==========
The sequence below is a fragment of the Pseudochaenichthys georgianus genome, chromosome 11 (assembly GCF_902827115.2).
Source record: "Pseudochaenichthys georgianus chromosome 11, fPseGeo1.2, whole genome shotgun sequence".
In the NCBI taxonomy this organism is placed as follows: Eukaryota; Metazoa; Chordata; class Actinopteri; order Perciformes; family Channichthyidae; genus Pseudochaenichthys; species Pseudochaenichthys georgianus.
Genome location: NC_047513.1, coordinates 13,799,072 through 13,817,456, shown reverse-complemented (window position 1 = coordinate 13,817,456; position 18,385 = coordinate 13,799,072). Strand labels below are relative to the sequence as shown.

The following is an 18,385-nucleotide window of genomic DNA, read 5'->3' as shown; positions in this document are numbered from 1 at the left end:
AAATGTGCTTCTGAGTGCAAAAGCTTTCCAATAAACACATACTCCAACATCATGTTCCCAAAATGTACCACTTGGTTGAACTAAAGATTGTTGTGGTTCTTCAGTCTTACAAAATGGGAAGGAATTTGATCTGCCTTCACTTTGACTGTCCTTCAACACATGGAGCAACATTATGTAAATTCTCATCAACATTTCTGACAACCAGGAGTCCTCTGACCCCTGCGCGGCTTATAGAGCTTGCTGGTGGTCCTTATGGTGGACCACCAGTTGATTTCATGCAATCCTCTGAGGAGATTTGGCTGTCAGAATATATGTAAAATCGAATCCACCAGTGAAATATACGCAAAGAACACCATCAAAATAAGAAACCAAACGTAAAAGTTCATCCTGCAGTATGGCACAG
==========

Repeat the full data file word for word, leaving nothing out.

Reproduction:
The sequence below is a fragment of the Pseudochaenichthys georgianus genome, chromosome 11 (assembly GCF_902827115.2).
Source record: "Pseudochaenichthys georgianus chromosome 11, fPseGeo1.2, whole genome shotgun sequence".
In the NCBI taxonomy this organism is placed as follows: Eukaryota; Metazoa; Chordata; class Actinopteri; order Perciformes; family Channichthyidae; genus Pseudochaenichthys; species Pseudochaenichthys georgianus.
Genome location: NC_047513.1, coordinates 13,799,072 through 13,817,456, shown reverse-complemented (window position 1 = coordinate 13,817,456; position 18,385 = coordinate 13,799,072). Strand labels below are relative to the sequence as shown.

The following is an 18,385-nucleotide window of genomic DNA, read 5'->3' as shown; positions in this document are numbered from 1 at the left end:
AAATGTGCTTCTGAGTGCAAAAGCTTTCCAATAAACACATACTCCAACATCATGTTCCCAAAATGTACCACTTGGTTGAACTAAAGATTGTTGTGGTTCTTCAGTCTTACAAAATGGGAAGGAATTTGATCTGCCTTCACTTTGACTGTCCTTCAACACATGGAGCAACATTATGTAAATTCTCATCAACATTTCTGACAACCAGGAGTCCTCTGACCCCTGCGCGGCTTATAGAGCTTGCTGGTGGTCCTTATGGTGGACCACCAGTTGATTTCATGCAATCCTCTGAGGAGATTTGGCTGTCAGAATATATGTAAAATCGAATCCACCAGTGAAATATACGCAAAGAACACCATCAAAATAAGAAACCAAACGTAAAAGTTCATCCTGCAGTATGGCACAG